Editing Tip Tuesday

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Courtesy of Flickr Creative Commons

Edit with heart.

Here’s the best advice I can give you: write a novel from your heart. Don’t worry about what’s popular or trending. If your book doesn’t move you, it won’t move anyone else either.

If you want to stand out from the crowd, you must feel your book deep in your soul. The message of your story has to be a message you feel passionate about otherwise it’s just another vampire story.

Here’s another piece of advice: learn your craft. Just because you want to write a book doesn’t mean you know how. I wanted to be a writer since I was seven. I wrote my first novel when I was twelve titled Just the Six of Us. I still have it. I’ve been a veracious reader my entire life. When I sat down in my thirties to write my first real book I didn’t have any idea what I was doing. It showed on the page. I’ve written six books and I’m working on number seven. Now, I know what I’m doing.

But knowing what I’m doing doesn’t mean I won’t make mistakes. I do. A lot. That’s why I have critique partners and an editor. You can’t edit your own book. You can make it better by yourself, but you want it to be great? You need experienced eyes on it. Don’t give it to Aunt Carol because she runs the library’s Thursday night knitting book club. Beta readers are for when that book is almost polished. I’ve used them too.

Any questions?

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10 thoughts on “Editing Tip Tuesday

  1. Hi Stacey,
    Yes, I have a question. Beta readers are to be used after an editor works on the ms? I thought they were the first eyes for the author…

    If an author hires an editor, what do the beta readers add?
    Thanks!!

    1. Hi Kim! Great question. I wouldn’t use beta readers as the first eyes for the author unless that beta reader is an author. A published author. Beta readers are typically readers who don’t write. Readers read with reader eyes and writers read with writer eyes. The first person or people who review your work need to understand the craft of writing a novel since there are so many moving parts. A reader might not like something in the story, but they won’t necessarily know why they don’t like it. A writer or better an editor, can tell you what isn’t working and why.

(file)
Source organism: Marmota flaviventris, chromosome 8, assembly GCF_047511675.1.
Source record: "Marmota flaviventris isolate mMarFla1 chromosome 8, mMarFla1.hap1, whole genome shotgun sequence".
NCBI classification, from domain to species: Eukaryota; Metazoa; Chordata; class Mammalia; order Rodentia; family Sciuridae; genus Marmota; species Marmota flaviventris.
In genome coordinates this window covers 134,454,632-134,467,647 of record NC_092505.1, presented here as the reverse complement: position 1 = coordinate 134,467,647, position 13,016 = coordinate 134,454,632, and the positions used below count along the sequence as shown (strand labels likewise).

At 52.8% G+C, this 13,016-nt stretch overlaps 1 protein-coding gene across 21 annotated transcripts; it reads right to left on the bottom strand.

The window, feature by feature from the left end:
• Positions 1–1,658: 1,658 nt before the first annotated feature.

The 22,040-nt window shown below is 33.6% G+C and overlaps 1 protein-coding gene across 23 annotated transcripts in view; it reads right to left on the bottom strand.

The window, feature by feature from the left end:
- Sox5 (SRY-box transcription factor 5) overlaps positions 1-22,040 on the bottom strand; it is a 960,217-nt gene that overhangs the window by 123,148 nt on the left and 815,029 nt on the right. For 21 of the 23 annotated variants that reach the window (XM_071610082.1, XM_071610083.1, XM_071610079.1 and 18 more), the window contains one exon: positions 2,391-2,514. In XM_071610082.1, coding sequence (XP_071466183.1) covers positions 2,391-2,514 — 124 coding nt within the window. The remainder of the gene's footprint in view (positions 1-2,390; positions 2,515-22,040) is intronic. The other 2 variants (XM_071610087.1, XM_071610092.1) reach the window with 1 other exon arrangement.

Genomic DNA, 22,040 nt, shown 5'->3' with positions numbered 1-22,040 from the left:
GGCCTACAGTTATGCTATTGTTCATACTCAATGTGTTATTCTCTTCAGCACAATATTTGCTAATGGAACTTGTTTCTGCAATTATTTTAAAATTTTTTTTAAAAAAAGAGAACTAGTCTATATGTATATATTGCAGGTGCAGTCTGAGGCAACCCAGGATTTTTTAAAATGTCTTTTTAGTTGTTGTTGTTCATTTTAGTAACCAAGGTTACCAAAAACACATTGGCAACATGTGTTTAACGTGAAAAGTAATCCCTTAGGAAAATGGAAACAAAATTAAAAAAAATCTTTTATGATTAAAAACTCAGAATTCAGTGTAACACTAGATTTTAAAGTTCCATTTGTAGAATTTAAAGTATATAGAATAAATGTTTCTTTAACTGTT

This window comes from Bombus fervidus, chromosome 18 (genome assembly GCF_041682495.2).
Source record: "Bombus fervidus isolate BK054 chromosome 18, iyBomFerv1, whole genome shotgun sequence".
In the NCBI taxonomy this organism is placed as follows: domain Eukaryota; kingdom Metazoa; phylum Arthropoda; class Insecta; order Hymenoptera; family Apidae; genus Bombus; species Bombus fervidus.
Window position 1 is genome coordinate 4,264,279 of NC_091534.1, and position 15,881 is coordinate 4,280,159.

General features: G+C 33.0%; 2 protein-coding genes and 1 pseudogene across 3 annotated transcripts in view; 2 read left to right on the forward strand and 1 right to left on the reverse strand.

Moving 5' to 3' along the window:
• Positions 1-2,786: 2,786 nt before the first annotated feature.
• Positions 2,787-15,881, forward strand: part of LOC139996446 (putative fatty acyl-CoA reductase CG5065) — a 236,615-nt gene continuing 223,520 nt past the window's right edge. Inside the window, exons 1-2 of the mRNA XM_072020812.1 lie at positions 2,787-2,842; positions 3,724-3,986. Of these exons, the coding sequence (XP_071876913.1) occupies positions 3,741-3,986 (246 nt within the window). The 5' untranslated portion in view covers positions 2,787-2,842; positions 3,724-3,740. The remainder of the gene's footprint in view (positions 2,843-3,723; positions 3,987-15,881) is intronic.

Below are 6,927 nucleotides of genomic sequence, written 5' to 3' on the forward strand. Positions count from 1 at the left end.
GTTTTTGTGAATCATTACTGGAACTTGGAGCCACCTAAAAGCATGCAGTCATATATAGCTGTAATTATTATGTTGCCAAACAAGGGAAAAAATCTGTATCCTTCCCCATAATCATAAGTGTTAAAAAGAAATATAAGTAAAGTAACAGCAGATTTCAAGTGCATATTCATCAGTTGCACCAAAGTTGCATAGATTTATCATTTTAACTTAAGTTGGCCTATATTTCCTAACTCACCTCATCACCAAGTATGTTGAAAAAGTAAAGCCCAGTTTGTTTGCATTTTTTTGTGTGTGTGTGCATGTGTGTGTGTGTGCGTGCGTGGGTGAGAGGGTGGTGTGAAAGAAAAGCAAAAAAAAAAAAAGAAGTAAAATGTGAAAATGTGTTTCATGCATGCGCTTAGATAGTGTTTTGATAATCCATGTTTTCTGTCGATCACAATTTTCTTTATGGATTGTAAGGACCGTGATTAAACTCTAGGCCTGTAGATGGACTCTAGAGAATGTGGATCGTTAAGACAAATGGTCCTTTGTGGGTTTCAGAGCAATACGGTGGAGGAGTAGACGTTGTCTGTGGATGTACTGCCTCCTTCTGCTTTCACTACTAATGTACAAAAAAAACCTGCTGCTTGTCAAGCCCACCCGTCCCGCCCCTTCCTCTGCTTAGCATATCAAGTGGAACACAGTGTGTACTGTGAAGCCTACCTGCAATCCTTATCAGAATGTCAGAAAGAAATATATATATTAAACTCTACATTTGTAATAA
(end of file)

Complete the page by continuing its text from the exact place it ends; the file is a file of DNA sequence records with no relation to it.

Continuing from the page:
This is my editing process. First draft, my eyes only. Second draft (sometimes only chapters at a time) my critique partners. They are invaluable to me. Third draft or fourth to the beta readers. (I don’t always use them) Or final draft after an editor sees it to the beta readers. I ask my betas questions like “when did you first like the main character?” My critique partners will tell me, “your main character isn’t likable at first. This is why.” Or “if you do this, your character will be more likable.”

      Does that answer the question? I could give you further examples of questions betas might not know to ask that an author needs to hear. If you’d like, email me off line.

  2. First Blood author David Morrell advises writers to “be a first-rate version of yourself, and not a second-rate version of someone else.” Chasing market trends is an utter waste of time; I say that as someone who’s worked in Hollywood for the last umpteen years, where the business model is exclusively about chasing trends. So happy to be free of that finally now that I’m a novelist.

    A masterful command of craft is absolutely essential. All aspiring writers should commit themselves to learning structure, genre, and characterization. And, most importantly, they need to give themselves the time — perhaps a decade — to practice and master those elementals.

    1. Mr. Morrell really is a smart guy. Sometimes it’s hard to get to the place where you are a first-rate version of yourself. If I’m talking to a newbie writer I’d tell them to start by reading their favorite author(s) and try what they do until they can find a voice of their own. You’re right. That does take time. It is said it takes 10,000 hours to become an expert at something. I wish I had kept a time card all these years. 😉

      1. You know, it takes about ten years of study to be a professional-caliber doctor or lawyer, and I think the same is true of author: There’s a decade-long learning curve for most of us to really master our craft. We just don’t necessarily go to school for it, so we don’t operate on a timetable that actually measures our progress.

    1. For sure. I just printed my first-draft manuscript — a 500-page block of paper! When I saw it, I said, “Oh — there’s where my year went!”

      1. Exactly what I mean! 500 pages? I’m interested to hear what you wrote about. That’s got to be some story. Hopefully the edits will only take 11 months. 😉

  3. That’s just a double-spaced copy for proofreading; the book is probably closer to 300 pages in paperback form (I think it’s about 100,000 words). Escape from Rikers Island is a horror-policier about a cop and a gangbanger who have to join forces during a zombie-like outbreak among the inmates at New York City’s main detention center.

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